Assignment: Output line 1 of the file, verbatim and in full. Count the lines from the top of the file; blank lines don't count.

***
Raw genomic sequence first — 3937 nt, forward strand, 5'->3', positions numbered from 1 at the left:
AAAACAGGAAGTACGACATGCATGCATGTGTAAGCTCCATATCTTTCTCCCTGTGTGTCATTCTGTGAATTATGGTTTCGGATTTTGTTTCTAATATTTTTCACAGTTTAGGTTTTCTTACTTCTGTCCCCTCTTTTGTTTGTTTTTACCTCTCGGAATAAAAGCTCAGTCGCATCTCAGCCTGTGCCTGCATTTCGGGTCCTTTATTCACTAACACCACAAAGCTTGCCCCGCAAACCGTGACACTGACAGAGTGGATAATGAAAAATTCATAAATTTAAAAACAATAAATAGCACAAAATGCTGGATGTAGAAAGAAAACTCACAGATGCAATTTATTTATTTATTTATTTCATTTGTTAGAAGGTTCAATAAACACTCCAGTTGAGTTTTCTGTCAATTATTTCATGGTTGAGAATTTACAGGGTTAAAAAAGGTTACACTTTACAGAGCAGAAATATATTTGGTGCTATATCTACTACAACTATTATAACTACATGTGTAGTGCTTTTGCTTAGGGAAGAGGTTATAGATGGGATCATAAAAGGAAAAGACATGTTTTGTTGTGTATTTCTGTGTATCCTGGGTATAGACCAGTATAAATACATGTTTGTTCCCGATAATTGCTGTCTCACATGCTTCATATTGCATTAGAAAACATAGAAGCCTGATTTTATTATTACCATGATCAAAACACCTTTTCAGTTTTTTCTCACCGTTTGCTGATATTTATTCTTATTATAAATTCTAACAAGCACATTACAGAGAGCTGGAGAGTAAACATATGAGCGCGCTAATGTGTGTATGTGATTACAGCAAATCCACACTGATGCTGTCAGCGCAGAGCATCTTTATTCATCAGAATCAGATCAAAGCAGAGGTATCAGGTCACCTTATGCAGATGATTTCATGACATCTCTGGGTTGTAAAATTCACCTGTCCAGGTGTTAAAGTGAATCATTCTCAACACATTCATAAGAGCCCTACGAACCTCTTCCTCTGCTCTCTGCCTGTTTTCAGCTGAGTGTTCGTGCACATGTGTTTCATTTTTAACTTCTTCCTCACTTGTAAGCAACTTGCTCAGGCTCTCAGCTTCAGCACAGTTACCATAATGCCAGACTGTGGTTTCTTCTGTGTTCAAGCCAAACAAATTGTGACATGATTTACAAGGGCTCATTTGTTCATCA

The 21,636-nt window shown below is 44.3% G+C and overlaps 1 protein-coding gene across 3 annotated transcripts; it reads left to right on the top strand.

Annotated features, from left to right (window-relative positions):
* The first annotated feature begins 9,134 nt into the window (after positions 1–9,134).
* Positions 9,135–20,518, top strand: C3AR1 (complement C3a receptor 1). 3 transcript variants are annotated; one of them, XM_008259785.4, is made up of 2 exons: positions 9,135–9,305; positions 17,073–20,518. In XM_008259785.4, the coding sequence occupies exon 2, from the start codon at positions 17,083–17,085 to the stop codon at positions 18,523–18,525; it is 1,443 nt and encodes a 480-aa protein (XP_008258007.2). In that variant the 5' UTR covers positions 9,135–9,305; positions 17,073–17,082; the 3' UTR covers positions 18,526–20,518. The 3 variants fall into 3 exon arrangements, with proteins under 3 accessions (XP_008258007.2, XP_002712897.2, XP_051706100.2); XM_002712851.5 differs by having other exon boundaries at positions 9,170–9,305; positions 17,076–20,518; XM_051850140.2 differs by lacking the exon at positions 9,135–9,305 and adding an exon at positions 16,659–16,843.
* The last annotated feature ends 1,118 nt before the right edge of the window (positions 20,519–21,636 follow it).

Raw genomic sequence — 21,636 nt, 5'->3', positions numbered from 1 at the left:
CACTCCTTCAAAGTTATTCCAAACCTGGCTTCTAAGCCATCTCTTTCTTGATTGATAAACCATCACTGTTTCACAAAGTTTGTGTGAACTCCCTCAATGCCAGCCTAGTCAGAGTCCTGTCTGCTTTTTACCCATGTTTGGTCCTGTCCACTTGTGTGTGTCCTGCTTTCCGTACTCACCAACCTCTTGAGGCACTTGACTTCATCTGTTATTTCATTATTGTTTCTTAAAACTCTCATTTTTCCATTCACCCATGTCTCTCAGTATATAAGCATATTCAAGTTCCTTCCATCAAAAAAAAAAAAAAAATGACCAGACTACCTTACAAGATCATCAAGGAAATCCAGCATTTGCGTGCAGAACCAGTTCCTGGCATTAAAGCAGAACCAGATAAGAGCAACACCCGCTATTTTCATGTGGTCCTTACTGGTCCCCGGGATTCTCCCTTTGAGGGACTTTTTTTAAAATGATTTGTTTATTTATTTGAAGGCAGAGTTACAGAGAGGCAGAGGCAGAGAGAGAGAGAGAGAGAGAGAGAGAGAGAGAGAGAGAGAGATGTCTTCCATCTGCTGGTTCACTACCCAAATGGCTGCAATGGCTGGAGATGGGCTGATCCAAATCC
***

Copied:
Raw genomic sequence first — 3937 nt, forward strand, 5'->3', positions numbered from 1 at the left: